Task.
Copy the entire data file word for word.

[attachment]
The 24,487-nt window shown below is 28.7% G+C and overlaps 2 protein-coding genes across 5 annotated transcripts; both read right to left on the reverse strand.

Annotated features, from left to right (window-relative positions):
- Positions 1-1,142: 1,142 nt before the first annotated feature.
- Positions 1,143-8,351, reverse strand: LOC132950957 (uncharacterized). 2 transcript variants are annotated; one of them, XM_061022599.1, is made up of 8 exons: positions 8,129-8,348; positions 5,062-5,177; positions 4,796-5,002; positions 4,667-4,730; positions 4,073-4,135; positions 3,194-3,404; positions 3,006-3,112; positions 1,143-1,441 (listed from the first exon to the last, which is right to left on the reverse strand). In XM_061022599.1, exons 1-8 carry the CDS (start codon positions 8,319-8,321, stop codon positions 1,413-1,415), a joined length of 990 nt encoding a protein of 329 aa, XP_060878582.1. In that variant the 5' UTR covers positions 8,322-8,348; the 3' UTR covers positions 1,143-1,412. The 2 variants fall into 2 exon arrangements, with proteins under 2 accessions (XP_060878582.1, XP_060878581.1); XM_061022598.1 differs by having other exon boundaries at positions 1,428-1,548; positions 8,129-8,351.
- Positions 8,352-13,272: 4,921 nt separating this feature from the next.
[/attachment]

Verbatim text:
The 24,487-nt window shown below is 28.7% G+C and overlaps 2 protein-coding genes across 5 annotated transcripts; both read right to left on the reverse strand.

Annotated features, from left to right (window-relative positions):
- Positions 1-1,142: 1,142 nt before the first annotated feature.
- Positions 1,143-8,351, reverse strand: LOC132950957 (uncharacterized). 2 transcript variants are annotated; one of them, XM_061022599.1, is made up of 8 exons: positions 8,129-8,348; positions 5,062-5,177; positions 4,796-5,002; positions 4,667-4,730; positions 4,073-4,135; positions 3,194-3,404; positions 3,006-3,112; positions 1,143-1,441 (listed from the first exon to the last, which is right to left on the reverse strand). In XM_061022599.1, exons 1-8 carry the CDS (start codon positions 8,319-8,321, stop codon positions 1,413-1,415), a joined length of 990 nt encoding a protein of 329 aa, XP_060878582.1. In that variant the 5' UTR covers positions 8,322-8,348; the 3' UTR covers positions 1,143-1,412. The 2 variants fall into 2 exon arrangements, with proteins under 2 accessions (XP_060878582.1, XP_060878581.1); XM_061022598.1 differs by having other exon boundaries at positions 1,428-1,548; positions 8,129-8,351.
- Positions 8,352-13,272: 4,921 nt separating this feature from the next.